JWST Southern Ring Nebula
Classroom Stories: Teaching Astronomy to Primarily Non-science Students in Group-setting Activities, by Sandi Brenner (Bryant University)

JWST Carina Nebula

an undulating, translucent star-forming region in the Carina Nebula is shown in this Webb image, hued in ambers and blues; foreground stars with diffraction spikes can be seen, as can a speckling of background points of light through the cloudy nebula


The Carina Nebula is a nearby (about 7,600 ly away) star-forming region, and this image captures just a segment of it. Above the image (out of frame) are a number of hot, young stars, producing outflows that are blowing around the dust and gas, carving out a cavity. This image captures the edge of that cavity, at the boundary between the thick dust and the partially-evacuated region.

I particularly like to point out “fingers” in the dust, which so nicely show which way the stellar winds are blowing. These fingers are dust shadows behind denser regions from which stars can form.

NBC News put together a particularly nice comparison of this image with the same image taken by HST (https://www.nbcnews.com/data-graphics/compare-photos-nasas-james-webb-space-telescope-hubble-space-telescope-rcna37875). By moving the slider back and forth, you can see how the infrared observatory sees through the dust to the underlying (newly-forming!) stars. More detail is evident in the JWST image as well, due to Webb’s increased aperture. It’s a beautiful example of how observations from telescopes operating at different wavelengths can complement each other. While the registration of the two images is not exactly perfect, it’s close enough to compare subtle details between the two images. One not-so-subtle detail jumps out that could be used to spark class discussion: near the center of the JWST image is a bright yellow star with prominent diffraction spikes. Slide the slider across to see it in the HST image, and you’ll know if your students are paying attention or not…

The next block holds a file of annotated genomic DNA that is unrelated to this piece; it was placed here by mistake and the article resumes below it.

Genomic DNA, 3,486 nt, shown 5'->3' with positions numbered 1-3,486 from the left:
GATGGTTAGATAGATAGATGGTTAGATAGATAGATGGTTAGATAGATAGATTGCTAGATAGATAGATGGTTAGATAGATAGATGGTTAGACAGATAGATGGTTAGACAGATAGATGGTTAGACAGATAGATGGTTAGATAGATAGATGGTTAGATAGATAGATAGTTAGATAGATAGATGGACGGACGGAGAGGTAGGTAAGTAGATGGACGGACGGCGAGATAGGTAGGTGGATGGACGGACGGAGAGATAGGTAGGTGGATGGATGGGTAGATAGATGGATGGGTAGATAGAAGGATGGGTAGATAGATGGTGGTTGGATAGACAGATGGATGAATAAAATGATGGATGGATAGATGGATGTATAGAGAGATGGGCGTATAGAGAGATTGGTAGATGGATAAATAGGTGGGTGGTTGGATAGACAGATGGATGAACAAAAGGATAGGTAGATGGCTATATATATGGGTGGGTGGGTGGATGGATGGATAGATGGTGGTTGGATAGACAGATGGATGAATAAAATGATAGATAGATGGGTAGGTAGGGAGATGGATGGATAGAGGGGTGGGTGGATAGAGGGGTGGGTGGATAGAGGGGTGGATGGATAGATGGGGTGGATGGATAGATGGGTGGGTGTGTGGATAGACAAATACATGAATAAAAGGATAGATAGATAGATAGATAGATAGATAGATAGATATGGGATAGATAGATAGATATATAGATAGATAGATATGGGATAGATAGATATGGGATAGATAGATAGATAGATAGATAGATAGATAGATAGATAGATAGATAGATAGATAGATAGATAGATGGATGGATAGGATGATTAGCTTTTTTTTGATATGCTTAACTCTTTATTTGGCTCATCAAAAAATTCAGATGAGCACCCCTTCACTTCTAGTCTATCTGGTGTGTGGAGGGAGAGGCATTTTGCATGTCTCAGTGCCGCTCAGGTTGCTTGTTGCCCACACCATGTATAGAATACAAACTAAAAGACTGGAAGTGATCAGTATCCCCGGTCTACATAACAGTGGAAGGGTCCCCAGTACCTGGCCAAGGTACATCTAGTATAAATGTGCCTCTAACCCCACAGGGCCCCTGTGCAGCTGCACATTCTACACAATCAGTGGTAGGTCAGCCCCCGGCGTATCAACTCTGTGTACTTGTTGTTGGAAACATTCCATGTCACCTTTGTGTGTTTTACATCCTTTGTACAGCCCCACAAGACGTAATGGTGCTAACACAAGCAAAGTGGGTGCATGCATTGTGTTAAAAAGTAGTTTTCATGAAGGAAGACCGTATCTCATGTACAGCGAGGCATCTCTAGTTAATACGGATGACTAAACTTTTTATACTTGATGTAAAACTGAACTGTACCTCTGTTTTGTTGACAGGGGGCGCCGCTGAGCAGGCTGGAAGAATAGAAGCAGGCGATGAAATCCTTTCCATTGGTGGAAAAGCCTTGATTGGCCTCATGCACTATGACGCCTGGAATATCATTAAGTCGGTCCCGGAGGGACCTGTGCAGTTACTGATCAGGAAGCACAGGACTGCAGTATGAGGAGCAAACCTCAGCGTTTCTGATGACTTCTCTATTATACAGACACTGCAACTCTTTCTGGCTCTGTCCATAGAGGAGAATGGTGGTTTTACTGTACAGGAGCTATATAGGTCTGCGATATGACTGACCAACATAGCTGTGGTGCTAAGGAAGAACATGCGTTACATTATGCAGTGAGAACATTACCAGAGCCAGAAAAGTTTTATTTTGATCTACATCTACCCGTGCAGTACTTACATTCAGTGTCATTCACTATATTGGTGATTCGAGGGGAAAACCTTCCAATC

Supporting material in the texts and online: This image provides a great opportunity to talk to students about why astronomers use telescopes that observe at different wavelengths to explore different parts of the universe. You might reference this image in the chapters on Telescopes, Star Formation, or the Interstellar Medium. Other connected material appears in:

Process of Science Assignment: Interpreting Radiation through ISM

Astronomy in Action Video: Emission and Absorption

Learning Astronomy by Doing Astronomy Workbook, Activity 22: The Stuff Between the Stars will help students interpret what they see in this image, while Activity 7: Light and Spectra will help them understand the pairing of telescope and target, and why this region is a good target for JWST


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